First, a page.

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Nepal: Dalit Woman Accused as Witch - Severly Abused
Women's Feature Service
India - New Delhi
Nepal: Dalit Woman Accused as Witch - Severly Abused
By Renu Kshetry
Kalli Kumari B.K., 45, a Dalit woman, was the victim of a heinous crime - she was tortured, beaten and forced to eat human excreta. (Credit: Renu Kshetry\WFS)
Kathmandu (Women Feature's Service) - "My heart is not black, only my skin. I have aged and lost my teeth but that does not make me a witch," cries Kalli Kumari B.K., 45, of Lalitpur District Phyutar-7 in Nepal.
Recently B.K., a Dalit woman, was the victim of a heinous crime - she was tortured, beaten and forced to eat human excreta. The person who orchestrated this barbaric act was a supposedly educated woman: Bimala Lama. The principal of the local Gadi Bhanjyang Primary School, Lama accused B.K. of practising 'witchcraft'.
Ironically, despite the then deputy Prime Minister and Home Minister Bamdev Gautam ordering the police to issue an arrest warrant against her, Lama managed to flee. When human rights activists, journalists and police personnel arrived to arrest her, villagers ganged up and started attacking them. So far only three people have been apprehended and Lama remains at large. Rights activists have linked the delay in justice to the fact that B.K. is a Dalit, while Lama has close links with the local Nepal Congress Party.
On the evening of March 20, when B.K. was working in the fields with her husband, she was summoned to Lama's house. Oblivious to the horrors that awaited her there, she complied. As soon as she reached the house, Lama and her niece attacked her, accusing her of practising witchcraft on Lama and her ailing daughter.
The incident took place after local resident, Sherman Lama, blamed B.K. for Lama's daughter's failing health. B.K. flatly refutes the allegations, "I did not do anything. She (Lama) gave my daughter an old salwar-kurta (traditional outfit) two years ago. She then accused me of using it to practise witchcraft on her. She beat me till I bled. We may be poor but we do not stoop that low to harm others. In fact, I don't know what this witchcraft is all about."
Yet, so badly was B.K. tortured after being held all night in a locked room at Lama's residence, that she 'admitted' to being a 'witch'.
"It is a gross violation of human rights and it will have a severe affect on the Dalit community, both mentally and physically," said Dhan Kumari Sunar, a member of the National Women Commission. She added, "Our prime concern is to ensure that the culprit(s) are put behind bars and to rehabilitate B.K. so that she can live a life of respectability and security."
Sunar pointed out that it is only if the police catch the culprits would they be able to signal that such crimes will no longer be overlooked and ensure that incidents like these are not repeated.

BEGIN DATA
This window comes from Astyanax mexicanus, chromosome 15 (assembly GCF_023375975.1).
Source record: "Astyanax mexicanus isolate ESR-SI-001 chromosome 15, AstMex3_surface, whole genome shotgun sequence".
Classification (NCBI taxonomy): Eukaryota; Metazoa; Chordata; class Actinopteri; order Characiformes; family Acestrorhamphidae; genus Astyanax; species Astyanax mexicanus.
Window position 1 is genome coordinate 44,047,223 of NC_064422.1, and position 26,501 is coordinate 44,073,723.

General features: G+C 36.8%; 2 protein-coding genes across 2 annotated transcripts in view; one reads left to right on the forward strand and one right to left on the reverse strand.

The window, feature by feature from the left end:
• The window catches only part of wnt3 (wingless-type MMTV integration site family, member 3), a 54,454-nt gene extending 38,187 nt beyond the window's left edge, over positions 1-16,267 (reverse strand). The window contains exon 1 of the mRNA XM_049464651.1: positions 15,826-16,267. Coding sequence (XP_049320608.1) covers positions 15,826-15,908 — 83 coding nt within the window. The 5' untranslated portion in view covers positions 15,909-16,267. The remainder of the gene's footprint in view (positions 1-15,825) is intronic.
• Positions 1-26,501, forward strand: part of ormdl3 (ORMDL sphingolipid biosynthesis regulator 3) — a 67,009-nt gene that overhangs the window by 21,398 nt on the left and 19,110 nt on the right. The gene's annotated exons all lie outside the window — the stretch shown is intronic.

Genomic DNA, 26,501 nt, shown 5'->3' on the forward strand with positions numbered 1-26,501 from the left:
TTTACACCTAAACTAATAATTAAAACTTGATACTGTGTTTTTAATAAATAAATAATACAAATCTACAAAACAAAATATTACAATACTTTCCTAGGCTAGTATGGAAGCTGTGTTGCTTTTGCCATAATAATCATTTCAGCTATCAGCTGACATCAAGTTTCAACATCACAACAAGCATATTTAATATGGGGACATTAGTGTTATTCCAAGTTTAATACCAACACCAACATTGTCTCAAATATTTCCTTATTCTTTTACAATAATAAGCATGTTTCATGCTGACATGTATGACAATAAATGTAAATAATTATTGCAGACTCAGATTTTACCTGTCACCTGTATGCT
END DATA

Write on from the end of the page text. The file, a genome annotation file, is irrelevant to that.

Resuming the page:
According to legal provisions as per the new amendment to the 'Muluki Ain' (Country Code in Nepal), the culprit can get anything from three months to two years of imprisonment along with a fine ranging from Rs 5,000 (US$60) to Rs 25,000 (US$304), depending on the degree of the crime.
But this is certainly not the first time such a case has been reported. In Nepal, women from the marginalised Dalit ('untouchable') community are routinely accused of practising 'witchcraft' and tortured. Such instances strip them of their confidence and they live with the stigma forever even after being declared innocent, as some are.
In 2006, Dayawati Urab, 52, and her daughter, Sunita, of Sunsari district, were stripped naked, beaten and forced to eat human faeces for practising 'witchcraft' by the local community.
After the incident took place, Jagaran Media Center (JMC), an NGO that works for the rights of the Dalit community, said that this was the third time Dayawati was forced to eat excrement. In 2005, the villagers under the leadership of local political leaders fined her Rs 3,000, after accusing her of the same charge. Her husband, Tikaram, was also fired from his job. Dayawati has now been banned from participating in religious ceremonies. She has been so severely ostracised in her village that she cannot even make a living. "They [the locals] hold me responsible for all the accidents (like if anybody fall sick or there is a drought or loss of property by any means) that happen here," she said.
According to Purna Singh Baraily, vice president, JMC, "Cases involving Dalits are still not taken seriously and victims suffer throughout their lives. Yet nobody cares about them."
Although untouchability was abolished in Nepal in 1963, the practice still continues, with women from both Dalit and low caste communities in the Tarai region being constantly victimised for practising 'witchcraft'.
Referring to such women's lack of access to legal measures, Binod Pahari, Member of Parliament, observed, "Those who are already oppressed gets suppressed all the time."
Referring to police apathy in arresting the six accused in B.K.'s case, even after weeks have gone by, General Secretary of Dalit NGO Federation, Bom Bahadur Biswokarma, said that because of the government's lack of seriousness, victims hardly ever get justice. "In order to end superstition, the culprits should be punished," he reiterated.
Meanwhile B.K. hasn't fully recovered from the trauma she underwent. When asked what punishment she'd like to give Lama for her atrocities, she said, "I will not feed her human excreta as she did to me. My moral conscience will not let me do that. But I definitely want to kick her at least one or two times in front of all the villagers. She, and those who helped her, have to admit their crime before everyone in my village, so that they understand what it means to lose one's honour."